A little stroll through a Spanish village

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Dogs on roof tops. A common sight in Spanish villages

When my parents decided move to Tenerife they were determined not to end up in one of those pensioner expat villages. Instead they’ve decided to move away from the beach into the hills and the small village of El Rio, Arico. Over ten years they’ve managed to learn the language and become part of the local community. Since then we kids visit on a regular basis.

At first we had to figure out what to do in such a small place, especially if you are used to big city life and you don’t speak Spanish. But there is more to Tenerife than beaches. Many professional and amateur cyclists that use the island as training ground. It’s a real task to make your way, on a bike up the mountain over small winding roads and in extreme heat. I do admire these people but I am glad I don’t have to swap place. I rather sit in front of my parents house with a coffee in the morning and watch the show 😉

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El Rio is located alongside the Barranco Del Rio a ravine that’s famous for rock climbing, canyoning and hiking.

Signpost for the Barranco del Rio

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(prints available for some images)

Presa del Rio

Signpost of the Presa del RioPersonally, I am in love with hiking and like to explore the the trails in the area. Mum and I share this passion and often took the dogs up the the Presa del Rio as it lies pretty much opposite of the house. Because mum hasn’t been well for a while and wasn’t able to hike for almost a year, we decided to take a smaller route of the Presa as our first test hike. To make it more interesting we went in search of an an old bride that apparently takes you over the barranco (canyon). As you’ll see we did it! Mum was so happy, we actually expanded to 8km walk down to El Poris the following week (a separate post to follow) and now we plan the big Las Vegas tour which is more challenging. I am very proud of her and look forward to the hike.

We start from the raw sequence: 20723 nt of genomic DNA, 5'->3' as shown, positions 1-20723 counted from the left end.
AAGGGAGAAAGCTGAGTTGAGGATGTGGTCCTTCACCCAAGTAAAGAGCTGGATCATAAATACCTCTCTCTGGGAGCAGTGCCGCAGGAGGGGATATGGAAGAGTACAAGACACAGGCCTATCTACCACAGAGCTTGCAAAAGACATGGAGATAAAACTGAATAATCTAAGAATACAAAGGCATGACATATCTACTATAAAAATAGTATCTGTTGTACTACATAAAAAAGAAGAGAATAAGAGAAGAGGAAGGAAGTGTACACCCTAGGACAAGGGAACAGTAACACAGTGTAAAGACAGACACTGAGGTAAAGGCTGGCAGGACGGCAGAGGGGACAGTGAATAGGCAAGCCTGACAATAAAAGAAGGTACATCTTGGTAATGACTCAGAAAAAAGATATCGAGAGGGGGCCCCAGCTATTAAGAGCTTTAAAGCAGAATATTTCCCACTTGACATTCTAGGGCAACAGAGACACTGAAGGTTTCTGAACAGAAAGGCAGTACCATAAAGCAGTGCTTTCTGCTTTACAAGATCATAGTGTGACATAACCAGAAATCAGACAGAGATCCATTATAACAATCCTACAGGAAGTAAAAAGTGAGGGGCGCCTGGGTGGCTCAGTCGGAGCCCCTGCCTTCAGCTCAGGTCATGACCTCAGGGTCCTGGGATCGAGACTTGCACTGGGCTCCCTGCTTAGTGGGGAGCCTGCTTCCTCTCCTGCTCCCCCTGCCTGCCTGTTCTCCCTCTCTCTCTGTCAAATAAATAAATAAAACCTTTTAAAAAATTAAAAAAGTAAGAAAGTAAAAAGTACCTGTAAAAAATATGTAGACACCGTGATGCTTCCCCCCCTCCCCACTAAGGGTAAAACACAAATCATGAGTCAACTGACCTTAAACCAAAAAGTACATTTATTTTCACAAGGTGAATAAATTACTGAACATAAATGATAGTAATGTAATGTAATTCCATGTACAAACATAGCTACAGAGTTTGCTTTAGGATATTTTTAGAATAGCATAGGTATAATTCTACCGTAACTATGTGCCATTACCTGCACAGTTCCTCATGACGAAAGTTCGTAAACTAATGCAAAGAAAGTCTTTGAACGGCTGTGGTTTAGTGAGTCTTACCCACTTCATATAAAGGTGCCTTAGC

Small note about hiking trails on Tenerife.

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Typical stone pile which marks the right way

Small or big routes, if you decide to set off by yourself rather than a guided tour (of which there are many) be sure to do your homework. Wear proper shoes, bring water and if possible have a map (or GPS on your phone). The local municipals have done a lot to improve the trails over the years and put up many trail signs. But sometimes and on older/ lesser hiked routes, the path may be overgrown, rocky and hard to spot. You may also need to know that sometimes the sign is a traditional little stone pile. It’s nothing to be concerned about but it’s worth to pay attention. Mum and I often decide to start late in the day ( for short routes) because of the heat but be aware that once the sun goes down it gets dark quickly.

Next time you’r on the island try out some hiking. I’d love to hear where and/or what your favourite trail is. Just post a comment below. And don’t forget to follow me on Twitter, Facebook or Instagram. For more videos subscribe to my YouTube channel.

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We spotted the tiny old bridge across the barranco.

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we weren’t quite sure where we can get out. So next time we’ll try it from the other end
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Candelabra cactus

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